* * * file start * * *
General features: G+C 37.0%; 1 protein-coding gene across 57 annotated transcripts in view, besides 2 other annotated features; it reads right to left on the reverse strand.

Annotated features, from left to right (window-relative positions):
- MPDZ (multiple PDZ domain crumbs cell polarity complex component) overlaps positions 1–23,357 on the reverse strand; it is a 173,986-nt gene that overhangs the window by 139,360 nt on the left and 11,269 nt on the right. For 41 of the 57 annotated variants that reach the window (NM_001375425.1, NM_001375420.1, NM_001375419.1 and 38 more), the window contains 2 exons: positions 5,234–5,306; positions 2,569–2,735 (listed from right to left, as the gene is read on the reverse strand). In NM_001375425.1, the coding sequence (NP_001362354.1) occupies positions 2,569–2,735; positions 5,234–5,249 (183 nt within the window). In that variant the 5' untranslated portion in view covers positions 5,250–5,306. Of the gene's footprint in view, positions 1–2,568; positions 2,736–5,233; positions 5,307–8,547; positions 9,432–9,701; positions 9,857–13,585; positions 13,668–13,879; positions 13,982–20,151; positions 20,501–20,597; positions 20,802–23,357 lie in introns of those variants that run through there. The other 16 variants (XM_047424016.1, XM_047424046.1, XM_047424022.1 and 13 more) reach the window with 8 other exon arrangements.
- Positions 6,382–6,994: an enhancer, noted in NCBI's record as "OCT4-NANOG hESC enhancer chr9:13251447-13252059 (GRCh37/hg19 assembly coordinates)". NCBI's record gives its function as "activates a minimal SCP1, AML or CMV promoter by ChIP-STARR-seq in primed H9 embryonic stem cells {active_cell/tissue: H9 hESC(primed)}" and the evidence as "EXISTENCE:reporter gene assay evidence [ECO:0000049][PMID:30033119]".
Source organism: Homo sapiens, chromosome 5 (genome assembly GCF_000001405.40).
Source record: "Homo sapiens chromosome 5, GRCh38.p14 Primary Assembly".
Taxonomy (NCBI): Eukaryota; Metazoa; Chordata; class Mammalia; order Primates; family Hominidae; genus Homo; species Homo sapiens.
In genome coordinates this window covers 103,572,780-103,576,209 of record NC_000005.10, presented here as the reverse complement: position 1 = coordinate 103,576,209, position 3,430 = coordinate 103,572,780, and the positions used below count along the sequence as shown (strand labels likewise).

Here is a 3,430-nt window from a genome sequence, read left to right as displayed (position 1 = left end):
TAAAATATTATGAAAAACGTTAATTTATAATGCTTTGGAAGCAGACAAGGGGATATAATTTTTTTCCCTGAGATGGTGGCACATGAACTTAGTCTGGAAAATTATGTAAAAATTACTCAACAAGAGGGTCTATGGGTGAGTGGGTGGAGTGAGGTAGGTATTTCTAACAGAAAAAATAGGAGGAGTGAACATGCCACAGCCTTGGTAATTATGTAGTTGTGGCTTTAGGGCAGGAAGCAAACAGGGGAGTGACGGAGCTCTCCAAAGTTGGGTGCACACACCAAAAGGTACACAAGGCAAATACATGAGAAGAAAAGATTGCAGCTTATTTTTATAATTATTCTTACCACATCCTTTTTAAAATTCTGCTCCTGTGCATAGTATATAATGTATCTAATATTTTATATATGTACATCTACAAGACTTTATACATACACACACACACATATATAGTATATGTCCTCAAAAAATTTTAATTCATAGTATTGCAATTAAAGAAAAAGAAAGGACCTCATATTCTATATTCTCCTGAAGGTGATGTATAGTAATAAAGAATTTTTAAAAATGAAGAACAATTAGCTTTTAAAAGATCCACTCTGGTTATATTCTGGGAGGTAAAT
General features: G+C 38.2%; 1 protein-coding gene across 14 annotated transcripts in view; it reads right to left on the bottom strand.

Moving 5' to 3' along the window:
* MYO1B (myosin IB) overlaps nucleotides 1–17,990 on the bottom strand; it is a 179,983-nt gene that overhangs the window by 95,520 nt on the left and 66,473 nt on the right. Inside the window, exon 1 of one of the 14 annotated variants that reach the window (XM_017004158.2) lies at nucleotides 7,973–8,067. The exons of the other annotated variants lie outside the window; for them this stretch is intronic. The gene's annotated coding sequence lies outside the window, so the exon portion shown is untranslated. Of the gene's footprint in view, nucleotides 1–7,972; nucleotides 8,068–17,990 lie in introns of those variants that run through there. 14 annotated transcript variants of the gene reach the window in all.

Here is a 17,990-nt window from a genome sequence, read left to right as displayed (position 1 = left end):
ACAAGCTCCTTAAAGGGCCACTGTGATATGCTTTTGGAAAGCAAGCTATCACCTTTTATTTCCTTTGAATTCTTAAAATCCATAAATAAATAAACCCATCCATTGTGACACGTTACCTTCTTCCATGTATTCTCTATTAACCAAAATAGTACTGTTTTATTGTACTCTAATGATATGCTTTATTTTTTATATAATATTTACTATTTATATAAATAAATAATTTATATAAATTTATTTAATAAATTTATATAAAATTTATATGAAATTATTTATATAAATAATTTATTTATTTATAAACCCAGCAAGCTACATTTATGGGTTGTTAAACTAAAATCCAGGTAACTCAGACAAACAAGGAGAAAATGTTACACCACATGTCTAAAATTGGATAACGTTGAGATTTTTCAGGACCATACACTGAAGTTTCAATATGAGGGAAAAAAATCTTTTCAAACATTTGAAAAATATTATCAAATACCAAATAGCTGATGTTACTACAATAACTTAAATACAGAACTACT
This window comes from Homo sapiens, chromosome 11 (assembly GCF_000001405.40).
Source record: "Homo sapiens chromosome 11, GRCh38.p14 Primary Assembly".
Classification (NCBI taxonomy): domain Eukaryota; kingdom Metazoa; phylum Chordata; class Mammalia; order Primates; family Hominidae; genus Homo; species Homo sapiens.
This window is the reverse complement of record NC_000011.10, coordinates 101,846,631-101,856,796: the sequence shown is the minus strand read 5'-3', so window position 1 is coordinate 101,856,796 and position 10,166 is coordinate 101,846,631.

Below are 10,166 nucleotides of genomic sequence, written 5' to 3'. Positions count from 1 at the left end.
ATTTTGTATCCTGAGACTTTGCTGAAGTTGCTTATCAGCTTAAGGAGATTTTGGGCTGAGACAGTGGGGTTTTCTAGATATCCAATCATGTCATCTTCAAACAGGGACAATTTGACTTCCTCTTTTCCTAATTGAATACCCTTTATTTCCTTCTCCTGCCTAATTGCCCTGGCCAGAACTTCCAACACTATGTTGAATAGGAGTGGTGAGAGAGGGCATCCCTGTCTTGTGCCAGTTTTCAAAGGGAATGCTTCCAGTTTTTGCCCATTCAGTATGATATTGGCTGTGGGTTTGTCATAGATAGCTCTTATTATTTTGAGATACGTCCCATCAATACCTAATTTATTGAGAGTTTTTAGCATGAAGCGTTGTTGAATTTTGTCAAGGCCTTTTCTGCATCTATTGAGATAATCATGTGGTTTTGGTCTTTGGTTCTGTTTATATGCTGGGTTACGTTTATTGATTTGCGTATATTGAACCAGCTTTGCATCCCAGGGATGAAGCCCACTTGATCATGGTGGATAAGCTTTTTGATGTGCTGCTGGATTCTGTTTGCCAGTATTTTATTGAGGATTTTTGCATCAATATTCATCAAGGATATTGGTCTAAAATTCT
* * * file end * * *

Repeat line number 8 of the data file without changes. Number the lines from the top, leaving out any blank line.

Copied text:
In genome coordinates this window covers 103,572,780-103,576,209 of record NC_000005.10, presented here as the reverse complement: position 1 = coordinate 103,576,209, position 3,430 = coordinate 103,572,780, and the positions used below count along the sequence as shown (strand labels likewise).